- For example, they removed a half of the silver from a livre at a pound weight, but still called it a livre.
- A livre is supposed to have 5% a pound of silver.
- They continued to call a sou, though it is no more 5% of this pound of silver.
- By this method:
- the livre is an ideal livre
- the sou an ideal sou.
- Thus of the other subdivisions a livre is only a small part of the original livre.
- It may even happen, that we have no piece of money of the precise value of a livre, nor any piece exactly with a sou.
- Then the livre and the sou will be purely ideal.
- They may give to any money the denomination of as many livres and sous as they please.
- But the variation may be continuous because it is as easy to give another name to a thing, as it is difficult to change the thing itself.
To take away the source of this abuse, it would be an excellent law for all countries who want commerce to flourish, to:
- ordain, that only real money should be current; and
- prevent any methods to render it ideal.
Nothing should so exempt from variation, as that which is the common measure of all.
- Trade is in its own nature extremely uncertain.
- It is a great evil to add a new uncertainty to that which is founded on the nature of the thing.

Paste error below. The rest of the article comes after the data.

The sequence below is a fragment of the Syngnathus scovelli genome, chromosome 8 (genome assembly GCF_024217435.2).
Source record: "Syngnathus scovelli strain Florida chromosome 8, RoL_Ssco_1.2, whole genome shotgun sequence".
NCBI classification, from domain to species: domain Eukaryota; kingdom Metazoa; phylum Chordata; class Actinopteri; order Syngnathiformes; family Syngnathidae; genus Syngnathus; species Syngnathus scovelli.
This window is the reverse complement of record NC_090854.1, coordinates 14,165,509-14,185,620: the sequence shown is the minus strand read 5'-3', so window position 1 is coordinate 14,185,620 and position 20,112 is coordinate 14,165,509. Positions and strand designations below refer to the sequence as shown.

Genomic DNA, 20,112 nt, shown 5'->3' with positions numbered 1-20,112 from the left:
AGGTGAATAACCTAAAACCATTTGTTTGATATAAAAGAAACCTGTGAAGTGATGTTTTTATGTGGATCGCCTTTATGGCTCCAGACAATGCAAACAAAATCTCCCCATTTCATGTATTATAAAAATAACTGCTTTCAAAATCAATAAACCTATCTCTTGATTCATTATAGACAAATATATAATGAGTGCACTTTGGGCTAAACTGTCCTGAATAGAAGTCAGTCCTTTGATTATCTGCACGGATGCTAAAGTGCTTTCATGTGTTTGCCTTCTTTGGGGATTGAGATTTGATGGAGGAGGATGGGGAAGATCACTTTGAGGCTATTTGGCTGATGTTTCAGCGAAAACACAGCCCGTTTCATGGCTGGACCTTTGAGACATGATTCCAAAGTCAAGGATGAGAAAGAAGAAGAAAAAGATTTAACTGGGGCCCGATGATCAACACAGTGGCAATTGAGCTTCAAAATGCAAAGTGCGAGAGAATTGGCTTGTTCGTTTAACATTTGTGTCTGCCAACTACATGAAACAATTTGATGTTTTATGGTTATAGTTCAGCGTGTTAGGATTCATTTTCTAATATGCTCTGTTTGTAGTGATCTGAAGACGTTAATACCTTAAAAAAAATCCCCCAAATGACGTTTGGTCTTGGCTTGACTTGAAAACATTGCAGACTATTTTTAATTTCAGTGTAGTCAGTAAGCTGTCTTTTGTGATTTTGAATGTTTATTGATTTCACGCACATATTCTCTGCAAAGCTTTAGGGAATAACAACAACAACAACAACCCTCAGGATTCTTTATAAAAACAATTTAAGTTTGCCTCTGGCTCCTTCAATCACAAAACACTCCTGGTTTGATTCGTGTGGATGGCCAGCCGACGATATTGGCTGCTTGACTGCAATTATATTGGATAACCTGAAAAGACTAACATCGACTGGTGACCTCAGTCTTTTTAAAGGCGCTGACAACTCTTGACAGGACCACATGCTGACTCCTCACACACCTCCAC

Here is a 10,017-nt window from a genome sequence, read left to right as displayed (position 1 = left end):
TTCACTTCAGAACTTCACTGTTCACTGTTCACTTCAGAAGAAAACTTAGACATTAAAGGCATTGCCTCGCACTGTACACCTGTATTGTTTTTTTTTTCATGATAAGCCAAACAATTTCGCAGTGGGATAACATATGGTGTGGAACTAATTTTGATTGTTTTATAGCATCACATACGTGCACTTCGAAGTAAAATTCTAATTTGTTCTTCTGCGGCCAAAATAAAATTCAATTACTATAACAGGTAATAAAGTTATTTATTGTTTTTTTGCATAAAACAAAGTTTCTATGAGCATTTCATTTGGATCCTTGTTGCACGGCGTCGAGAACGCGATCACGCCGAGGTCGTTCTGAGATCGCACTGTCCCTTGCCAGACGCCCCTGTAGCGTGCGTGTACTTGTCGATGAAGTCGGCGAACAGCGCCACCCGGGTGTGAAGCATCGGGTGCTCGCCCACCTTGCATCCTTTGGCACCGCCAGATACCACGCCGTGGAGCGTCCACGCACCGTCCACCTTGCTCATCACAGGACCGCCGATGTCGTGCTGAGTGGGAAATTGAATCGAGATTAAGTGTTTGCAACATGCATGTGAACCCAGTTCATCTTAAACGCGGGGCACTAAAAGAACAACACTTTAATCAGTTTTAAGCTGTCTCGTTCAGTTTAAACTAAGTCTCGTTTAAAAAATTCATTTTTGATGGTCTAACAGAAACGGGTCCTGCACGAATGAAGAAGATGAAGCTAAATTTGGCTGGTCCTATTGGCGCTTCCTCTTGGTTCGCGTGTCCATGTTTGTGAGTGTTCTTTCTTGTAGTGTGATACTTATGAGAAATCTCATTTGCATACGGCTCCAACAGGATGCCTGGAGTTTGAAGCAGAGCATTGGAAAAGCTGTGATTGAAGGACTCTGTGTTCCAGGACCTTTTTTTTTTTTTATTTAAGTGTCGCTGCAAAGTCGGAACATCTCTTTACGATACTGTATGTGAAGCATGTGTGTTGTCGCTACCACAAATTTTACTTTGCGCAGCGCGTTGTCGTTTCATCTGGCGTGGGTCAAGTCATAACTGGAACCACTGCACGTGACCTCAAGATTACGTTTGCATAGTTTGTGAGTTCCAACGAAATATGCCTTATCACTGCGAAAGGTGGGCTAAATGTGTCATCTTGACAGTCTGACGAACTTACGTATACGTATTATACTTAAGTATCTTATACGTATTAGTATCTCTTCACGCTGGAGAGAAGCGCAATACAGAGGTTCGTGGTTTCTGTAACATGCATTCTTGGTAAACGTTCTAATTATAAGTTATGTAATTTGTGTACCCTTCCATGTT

Chapter 4-5: The Quantity of Gold and Silver
WHILE civilized nations are the mistresses of the world, gold and silver, whether they draw it from amongst themselves, or fetch it from the mines, must increase every day.
- On the contrary, it diminishes when barbarous nations prevail.
- We know how great was the scarcity of these metals, when the Goths and Vandals on the one side, and on the other the Saracens and Tartars, broke in like a torrent on the civilized world.
THE bullion drawn from the American mines, imported into Europe, and from thence sent to the east, has greatly promoted the navigation of the European nations.
- for it is a merchandize which Europe receives in exchange from America, and which she sends in exchange to the Indies.
- A prodigious quantity of gold and silver is therefore an advantage, when we consider these metals as a merchandize; but it is otherwise, when we consider them as a sign; because their abundance gives an allay to their quality as a sign, which is chiefly founded on their scarcity.
- Before the first Punic war, copper was 960 to 1 silver
- This supposes a mark or 8 ounces of silver to be worth 49 livres, and copper 20 sols per pound.
- it is at present nearly as 73 and a half to 1. When the proportion shall be as it was formerly, silver will better perform its office as a sign.
Next Chapter 6: Why Interest was lowered